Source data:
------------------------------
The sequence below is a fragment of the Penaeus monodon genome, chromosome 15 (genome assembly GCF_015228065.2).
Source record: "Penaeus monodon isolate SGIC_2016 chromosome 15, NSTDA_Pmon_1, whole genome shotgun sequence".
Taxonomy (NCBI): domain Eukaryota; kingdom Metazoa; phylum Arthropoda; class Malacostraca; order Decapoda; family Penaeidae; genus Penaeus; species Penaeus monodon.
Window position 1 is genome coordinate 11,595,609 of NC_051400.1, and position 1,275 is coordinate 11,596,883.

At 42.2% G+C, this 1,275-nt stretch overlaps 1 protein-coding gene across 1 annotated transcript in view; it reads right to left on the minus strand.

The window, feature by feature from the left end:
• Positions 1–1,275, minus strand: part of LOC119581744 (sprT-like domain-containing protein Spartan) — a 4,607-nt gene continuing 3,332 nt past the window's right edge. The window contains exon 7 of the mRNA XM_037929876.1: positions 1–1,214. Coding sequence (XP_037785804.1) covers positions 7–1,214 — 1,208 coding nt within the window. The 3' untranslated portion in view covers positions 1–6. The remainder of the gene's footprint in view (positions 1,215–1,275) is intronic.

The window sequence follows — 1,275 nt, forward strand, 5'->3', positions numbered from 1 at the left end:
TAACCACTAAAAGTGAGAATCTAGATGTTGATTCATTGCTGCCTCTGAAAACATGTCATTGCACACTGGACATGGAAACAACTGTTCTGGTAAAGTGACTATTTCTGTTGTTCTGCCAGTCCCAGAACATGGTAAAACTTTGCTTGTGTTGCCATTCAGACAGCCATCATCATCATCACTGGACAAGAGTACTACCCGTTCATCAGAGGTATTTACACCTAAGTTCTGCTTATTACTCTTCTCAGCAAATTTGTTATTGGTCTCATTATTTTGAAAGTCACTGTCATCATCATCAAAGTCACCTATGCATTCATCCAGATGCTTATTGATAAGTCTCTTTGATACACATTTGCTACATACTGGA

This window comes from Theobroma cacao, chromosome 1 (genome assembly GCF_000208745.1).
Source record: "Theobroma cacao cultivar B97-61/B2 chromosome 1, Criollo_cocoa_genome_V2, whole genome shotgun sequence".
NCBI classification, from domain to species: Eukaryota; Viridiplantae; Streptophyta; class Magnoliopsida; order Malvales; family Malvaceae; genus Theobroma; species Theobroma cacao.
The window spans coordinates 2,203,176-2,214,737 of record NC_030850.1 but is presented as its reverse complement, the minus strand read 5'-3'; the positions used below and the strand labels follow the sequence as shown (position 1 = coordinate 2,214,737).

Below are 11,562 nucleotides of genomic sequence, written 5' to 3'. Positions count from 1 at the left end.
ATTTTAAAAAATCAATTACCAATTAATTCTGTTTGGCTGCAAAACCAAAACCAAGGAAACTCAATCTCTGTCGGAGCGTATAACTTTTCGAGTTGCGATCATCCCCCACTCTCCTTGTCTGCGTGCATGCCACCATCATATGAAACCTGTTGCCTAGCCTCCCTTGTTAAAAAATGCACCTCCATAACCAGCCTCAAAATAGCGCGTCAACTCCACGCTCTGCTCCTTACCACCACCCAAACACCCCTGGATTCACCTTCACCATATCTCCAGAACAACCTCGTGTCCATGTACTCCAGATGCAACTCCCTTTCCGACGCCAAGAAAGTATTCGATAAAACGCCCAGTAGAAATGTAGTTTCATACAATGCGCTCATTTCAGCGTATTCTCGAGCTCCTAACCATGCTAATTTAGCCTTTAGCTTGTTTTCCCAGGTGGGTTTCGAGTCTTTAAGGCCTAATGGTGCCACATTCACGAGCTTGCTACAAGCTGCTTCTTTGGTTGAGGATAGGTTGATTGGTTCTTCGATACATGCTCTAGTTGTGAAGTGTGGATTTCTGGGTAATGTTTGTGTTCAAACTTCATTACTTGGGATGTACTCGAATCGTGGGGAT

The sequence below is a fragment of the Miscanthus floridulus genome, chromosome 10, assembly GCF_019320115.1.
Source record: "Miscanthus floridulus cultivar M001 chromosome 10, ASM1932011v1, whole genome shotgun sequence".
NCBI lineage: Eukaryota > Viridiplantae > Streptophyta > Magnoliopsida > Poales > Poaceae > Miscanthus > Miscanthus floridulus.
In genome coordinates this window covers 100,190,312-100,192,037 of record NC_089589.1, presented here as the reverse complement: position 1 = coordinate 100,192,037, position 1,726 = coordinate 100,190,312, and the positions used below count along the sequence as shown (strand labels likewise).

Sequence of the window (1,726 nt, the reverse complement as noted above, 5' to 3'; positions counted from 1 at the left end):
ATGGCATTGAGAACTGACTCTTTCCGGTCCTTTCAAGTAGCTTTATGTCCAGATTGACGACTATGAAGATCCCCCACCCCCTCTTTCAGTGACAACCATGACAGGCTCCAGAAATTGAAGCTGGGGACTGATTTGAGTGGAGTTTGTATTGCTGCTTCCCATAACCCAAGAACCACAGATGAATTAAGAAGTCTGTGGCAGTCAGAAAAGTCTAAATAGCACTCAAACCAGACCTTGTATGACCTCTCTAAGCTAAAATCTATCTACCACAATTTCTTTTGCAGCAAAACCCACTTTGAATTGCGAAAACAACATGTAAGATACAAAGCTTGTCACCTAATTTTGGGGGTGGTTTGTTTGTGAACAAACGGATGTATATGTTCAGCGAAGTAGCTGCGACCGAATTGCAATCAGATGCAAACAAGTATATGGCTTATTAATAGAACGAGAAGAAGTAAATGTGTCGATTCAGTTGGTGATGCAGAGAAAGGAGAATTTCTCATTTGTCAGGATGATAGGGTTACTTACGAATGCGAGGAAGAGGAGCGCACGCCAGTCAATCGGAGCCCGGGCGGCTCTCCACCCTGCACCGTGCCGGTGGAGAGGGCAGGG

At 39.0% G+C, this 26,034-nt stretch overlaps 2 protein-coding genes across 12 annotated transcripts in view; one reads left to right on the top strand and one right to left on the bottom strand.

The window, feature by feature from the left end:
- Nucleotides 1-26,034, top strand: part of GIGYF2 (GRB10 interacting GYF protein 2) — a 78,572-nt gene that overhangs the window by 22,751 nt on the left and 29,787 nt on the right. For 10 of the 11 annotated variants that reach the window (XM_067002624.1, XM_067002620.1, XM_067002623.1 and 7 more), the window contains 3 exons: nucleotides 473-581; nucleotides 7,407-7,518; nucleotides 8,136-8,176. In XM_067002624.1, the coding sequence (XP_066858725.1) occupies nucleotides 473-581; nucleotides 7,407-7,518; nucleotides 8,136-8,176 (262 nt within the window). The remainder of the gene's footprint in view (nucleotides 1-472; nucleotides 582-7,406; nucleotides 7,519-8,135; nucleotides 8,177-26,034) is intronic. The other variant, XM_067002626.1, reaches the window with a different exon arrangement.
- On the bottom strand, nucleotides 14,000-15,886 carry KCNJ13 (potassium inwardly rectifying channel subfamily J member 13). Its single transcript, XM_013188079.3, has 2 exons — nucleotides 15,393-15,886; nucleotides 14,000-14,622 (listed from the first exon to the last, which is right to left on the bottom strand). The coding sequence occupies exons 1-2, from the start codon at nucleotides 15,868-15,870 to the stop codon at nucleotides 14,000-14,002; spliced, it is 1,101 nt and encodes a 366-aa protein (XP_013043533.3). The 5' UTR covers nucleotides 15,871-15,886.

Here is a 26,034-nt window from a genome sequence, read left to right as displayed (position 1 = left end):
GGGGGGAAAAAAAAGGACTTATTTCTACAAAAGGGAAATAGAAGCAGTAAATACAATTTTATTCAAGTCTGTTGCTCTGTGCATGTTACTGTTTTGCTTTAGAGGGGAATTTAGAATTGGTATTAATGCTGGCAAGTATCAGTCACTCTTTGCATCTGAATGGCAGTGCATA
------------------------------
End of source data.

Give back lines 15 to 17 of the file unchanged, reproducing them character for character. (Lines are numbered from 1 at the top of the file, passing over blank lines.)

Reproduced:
ATTTTAAAAAATCAATTACCAATTAATTCTGTTTGGCTGCAAAACCAAAACCAAGGAAACTCAATCTCTGTCGGAGCGTATAACTTTTCGAGTTGCGATCATCCCCCACTCTCCTTGTCTGCGTGCATGCCACCATCATATGAAACCTGTTGCCTAGCCTCCCTTGTTAAAAAATGCACCTCCATAACCAGCCTCAAAATAGCGCGTCAACTCCACGCTCTGCTCCTTACCACCACCCAAACACCCCTGGATTCACCTTCACCATATCTCCAGAACAACCTCGTGTCCATGTACTCCAGATGCAACTCCCTTTCCGACGCCAAGAAAGTATTCGATAAAACGCCCAGTAGAAATGTAGTTTCATACAATGCGCTCATTTCAGCGTATTCTCGAGCTCCTAACCATGCTAATTTAGCCTTTAGCTTGTTTTCCCAGGTGGGTTTCGAGTCTTTAAGGCCTAATGGTGCCACATTCACGAGCTTGCTACAAGCTGCTTCTTTGGTTGAGGATAGGTTGATTGGTTCTTCGATACATGCTCTAGTTGTGAAGTGTGGATTTCTGGGTAATGTTTGTGTTCAAACTTCATTACTTGGGATGTACTCGAATCGTGGGGAT

The sequence below is a fragment of the Miscanthus floridulus genome, chromosome 10, assembly GCF_019320115.1.
Source record: "Miscanthus floridulus cultivar M001 chromosome 10, ASM1932011v1, whole genome shotgun sequence".